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Local News

  • Training for the golden hour

    First responders, EMTs and firemen all strive to get a crash victim to a trauma center in the golden hour.

    Armed with the Jaws of Life and a cutting tool, firefighters work swiftly and safely to remove victims from the mangled metal of a car frame, a collapsed roof or those pinned under a dashboard. Ensuring they receive medical care within an hour, where a victim’s chances of survival from a traumatic injury are most probable, requires the proper tools and training like an auto extraction class.

  • Henry County native killed at Shelby County meth lab

    A Henry County native was found dead from a self-inflicted gunshot wound at a meth lab at Mulberry Pike in northern Shelby County Monday.

    Henry County Coroner James Pollard said Christopher Booth, 33, was living in Shelby County.

    Kentucky State Police troopers  were checking out a missing person complaint Monday afternoon, when they heard a gun shot ring out inside the residence, a report said.

  • Henry County Historical Society hosts Simon Kenton

    Daniel Boone eclipses most historical figures in Kentucky’s pioneer narratives, but Mel Hankla’s portrayal of Simon Kenton may change that.

    Hankla, a Kentucky Chautauqua actor, will portray the pioneer who went, at the age of 16, under the name Simon Butler for 11 years thinking he had killed another man in a fight over a woman and fled Virginia. Kenton fled into parts of what was known to be Kentucky, Ohio and Virginia and hunted along the Ohio River.

  • Take 5 with Whitney Christiansen

    Take 5 with EHS Teacher Whitney Christiansen

    EHS freshmen and sophomore English and drama teacher

    Harrodsburg native

    Mercer County High School graduate

    Centre College BA in English Minor in theater and history

    What did you do after college?

  • HC goat goes Diva

    By Melissa Blankenship

    Landmark News Service

    Georgia is a long way to go for a bra fitting, especially if you’re a goat.

    But that’s exactly where Betty, an “extremely well-endowed” Myotonic goat, went to get a little special attention from Cynthia Richards and Molly Hopkins of the Lifetime Channel reality show “Double Divas.”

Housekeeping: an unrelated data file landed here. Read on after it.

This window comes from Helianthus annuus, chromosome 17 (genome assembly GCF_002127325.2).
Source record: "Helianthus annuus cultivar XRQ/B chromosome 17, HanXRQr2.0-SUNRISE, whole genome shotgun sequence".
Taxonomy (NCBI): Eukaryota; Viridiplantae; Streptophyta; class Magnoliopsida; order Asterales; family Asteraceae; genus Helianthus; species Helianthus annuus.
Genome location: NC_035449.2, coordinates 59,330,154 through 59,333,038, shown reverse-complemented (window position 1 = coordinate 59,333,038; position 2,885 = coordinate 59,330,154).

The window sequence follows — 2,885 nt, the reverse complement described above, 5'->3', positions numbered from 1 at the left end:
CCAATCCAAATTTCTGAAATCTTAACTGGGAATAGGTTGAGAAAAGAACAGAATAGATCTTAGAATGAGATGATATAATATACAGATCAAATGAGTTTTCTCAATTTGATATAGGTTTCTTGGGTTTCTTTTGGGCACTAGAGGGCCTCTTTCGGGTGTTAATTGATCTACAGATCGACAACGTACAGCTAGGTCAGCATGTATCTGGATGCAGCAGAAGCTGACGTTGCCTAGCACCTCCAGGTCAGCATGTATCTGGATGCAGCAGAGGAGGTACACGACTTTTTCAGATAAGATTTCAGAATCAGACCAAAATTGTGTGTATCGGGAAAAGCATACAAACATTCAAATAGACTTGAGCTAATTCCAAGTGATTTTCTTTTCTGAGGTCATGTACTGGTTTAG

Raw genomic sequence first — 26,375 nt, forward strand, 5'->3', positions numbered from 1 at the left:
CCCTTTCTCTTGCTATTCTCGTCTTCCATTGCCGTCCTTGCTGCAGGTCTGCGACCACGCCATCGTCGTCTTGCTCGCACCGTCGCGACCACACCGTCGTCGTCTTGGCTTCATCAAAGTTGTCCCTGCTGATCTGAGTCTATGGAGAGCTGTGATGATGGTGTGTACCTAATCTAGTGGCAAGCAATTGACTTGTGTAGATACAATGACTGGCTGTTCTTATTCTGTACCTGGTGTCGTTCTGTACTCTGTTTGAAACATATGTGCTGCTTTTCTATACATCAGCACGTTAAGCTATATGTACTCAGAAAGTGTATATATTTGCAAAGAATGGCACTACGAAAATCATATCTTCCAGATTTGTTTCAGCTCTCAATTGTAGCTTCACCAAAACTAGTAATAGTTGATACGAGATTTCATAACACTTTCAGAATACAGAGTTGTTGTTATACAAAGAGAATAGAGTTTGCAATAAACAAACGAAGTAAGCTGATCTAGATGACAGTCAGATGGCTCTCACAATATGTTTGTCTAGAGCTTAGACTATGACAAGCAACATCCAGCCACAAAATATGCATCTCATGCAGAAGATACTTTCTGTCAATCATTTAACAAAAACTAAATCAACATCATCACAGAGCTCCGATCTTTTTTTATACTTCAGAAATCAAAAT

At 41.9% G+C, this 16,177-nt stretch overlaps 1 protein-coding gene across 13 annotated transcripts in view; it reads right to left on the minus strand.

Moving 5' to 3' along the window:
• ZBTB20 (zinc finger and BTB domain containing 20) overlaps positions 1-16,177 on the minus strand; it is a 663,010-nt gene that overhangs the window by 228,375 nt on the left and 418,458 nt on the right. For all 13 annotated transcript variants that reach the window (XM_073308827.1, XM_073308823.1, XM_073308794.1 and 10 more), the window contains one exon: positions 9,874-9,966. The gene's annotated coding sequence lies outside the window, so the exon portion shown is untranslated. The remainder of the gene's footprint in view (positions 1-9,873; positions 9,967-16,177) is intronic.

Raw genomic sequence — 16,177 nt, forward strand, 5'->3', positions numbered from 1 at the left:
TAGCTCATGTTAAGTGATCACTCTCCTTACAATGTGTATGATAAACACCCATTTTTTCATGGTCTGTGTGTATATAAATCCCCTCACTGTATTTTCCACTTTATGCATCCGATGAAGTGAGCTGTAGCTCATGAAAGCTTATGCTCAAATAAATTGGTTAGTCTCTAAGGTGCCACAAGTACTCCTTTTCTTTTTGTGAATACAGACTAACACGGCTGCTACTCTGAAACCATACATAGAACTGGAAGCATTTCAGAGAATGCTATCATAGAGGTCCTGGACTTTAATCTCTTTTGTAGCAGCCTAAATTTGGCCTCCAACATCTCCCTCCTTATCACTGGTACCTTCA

The premise of the show is that the owners design and create custom lingerie, especially bras, for clients with special needs. Betty certainly has special needs.

  • Dreams take flight

    Dr. Tim Smith never wanted to teach from just a textbook.

  • Hammer Smith nails award

    submitted by Pat Wallace

    Earl Thomas “Hammer” Smith is the seventh winner of the Patrick Henry Award presented by the Henry County Chamber of Commerce, Eminence Rotary Club and the Henry County Historical Society. Hammer’s contributions to Henry County cover many years and range from teaching social studies at Henry County High School to being mayor of New Castle and serving on both the volunteer fire department and emergency squad.

  • From Mobley Stand to Bethlehem

    For decades, people from across the nation and several foreign countries send their Christmas cards to the little town of Bethlehem.

    The cards are sent there for the Bethlehem postmark and the ‘Three Wise Man’ cachet, designed by Mrs. Lee Peyton beginning in 1947, and may now include the town’s new stamp. The place once known as Mobley Stand bustled with the loud sounds of industry and innovative ideas.

  • Rankin began career with vehicle enforcement

    By Steve Doyle

    Landmark News Service

    Todd Rankin, the newest officer with the Simpsonville Police Department, may be familiar to some folks around Shelby County even before he puts on a uniform.

    Rankin, a former officer with Kentucky Vehicle Enforcement and most recently with Eminence Police Department, swore Wednesday morning that he never had fought a duel and would uphold the duties in his official ceremony before Mayor Steve Eden at Simpsonville City Hall.

  • Tintype is a piece of Henry History

    Tintype photographs populated the personal landscape of the Civil War era and most of the mid to late 1800s. 

    A Henry County resident recently purchased a tintype with the name of a Henry County resident Rosa (Rose) Timoney Hermans. Octacvia Tacy Lewis gave birth to Timoney in 1854 in Athens, Ohio. Timoney married James Hermans and lived in Eminence. Hermans died Feb. 11, 1932, in Henry County. No further photographic evidence can be found to ascertain whether the person in the tintype matches the same county resident named on the tintype’s paper case.